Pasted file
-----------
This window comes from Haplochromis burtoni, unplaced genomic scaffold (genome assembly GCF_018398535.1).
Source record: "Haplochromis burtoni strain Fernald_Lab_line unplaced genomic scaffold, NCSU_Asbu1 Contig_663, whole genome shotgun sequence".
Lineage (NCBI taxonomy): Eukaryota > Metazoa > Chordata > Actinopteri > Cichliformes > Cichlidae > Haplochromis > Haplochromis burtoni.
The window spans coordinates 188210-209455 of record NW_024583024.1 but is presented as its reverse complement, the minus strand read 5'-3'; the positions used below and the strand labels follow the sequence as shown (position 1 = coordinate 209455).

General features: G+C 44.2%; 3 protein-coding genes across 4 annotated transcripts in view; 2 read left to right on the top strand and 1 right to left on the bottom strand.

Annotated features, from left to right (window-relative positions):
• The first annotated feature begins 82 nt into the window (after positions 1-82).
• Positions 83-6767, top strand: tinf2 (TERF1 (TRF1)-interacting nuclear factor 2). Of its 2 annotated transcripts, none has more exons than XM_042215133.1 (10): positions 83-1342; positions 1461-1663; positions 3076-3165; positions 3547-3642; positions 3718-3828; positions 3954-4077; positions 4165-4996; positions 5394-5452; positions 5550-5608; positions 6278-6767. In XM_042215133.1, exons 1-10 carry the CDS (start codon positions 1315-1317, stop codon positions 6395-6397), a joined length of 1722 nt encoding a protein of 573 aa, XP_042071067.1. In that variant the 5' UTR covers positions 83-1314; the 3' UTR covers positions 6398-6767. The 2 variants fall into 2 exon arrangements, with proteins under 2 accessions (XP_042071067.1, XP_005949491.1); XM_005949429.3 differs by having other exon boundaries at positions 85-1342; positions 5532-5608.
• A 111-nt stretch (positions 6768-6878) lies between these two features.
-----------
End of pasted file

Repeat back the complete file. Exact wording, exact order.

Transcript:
This window comes from Haplochromis burtoni, unplaced genomic scaffold (genome assembly GCF_018398535.1).
Source record: "Haplochromis burtoni strain Fernald_Lab_line unplaced genomic scaffold, NCSU_Asbu1 Contig_663, whole genome shotgun sequence".
Lineage (NCBI taxonomy): Eukaryota > Metazoa > Chordata > Actinopteri > Cichliformes > Cichlidae > Haplochromis > Haplochromis burtoni.
The window spans coordinates 188210-209455 of record NW_024583024.1 but is presented as its reverse complement, the minus strand read 5'-3'; the positions used below and the strand labels follow the sequence as shown (position 1 = coordinate 209455).

General features: G+C 44.2%; 3 protein-coding genes across 4 annotated transcripts in view; 2 read left to right on the top strand and 1 right to left on the bottom strand.

Annotated features, from left to right (window-relative positions):
• The first annotated feature begins 82 nt into the window (after positions 1-82).
• Positions 83-6767, top strand: tinf2 (TERF1 (TRF1)-interacting nuclear factor 2). Of its 2 annotated transcripts, none has more exons than XM_042215133.1 (10): positions 83-1342; positions 1461-1663; positions 3076-3165; positions 3547-3642; positions 3718-3828; positions 3954-4077; positions 4165-4996; positions 5394-5452; positions 5550-5608; positions 6278-6767. In XM_042215133.1, exons 1-10 carry the CDS (start codon positions 1315-1317, stop codon positions 6395-6397), a joined length of 1722 nt encoding a protein of 573 aa, XP_042071067.1. In that variant the 5' UTR covers positions 83-1314; the 3' UTR covers positions 6398-6767. The 2 variants fall into 2 exon arrangements, with proteins under 2 accessions (XP_042071067.1, XP_005949491.1); XM_005949429.3 differs by having other exon boundaries at positions 85-1342; positions 5532-5608.
• A 111-nt stretch (positions 6768-6878) lies between these two features.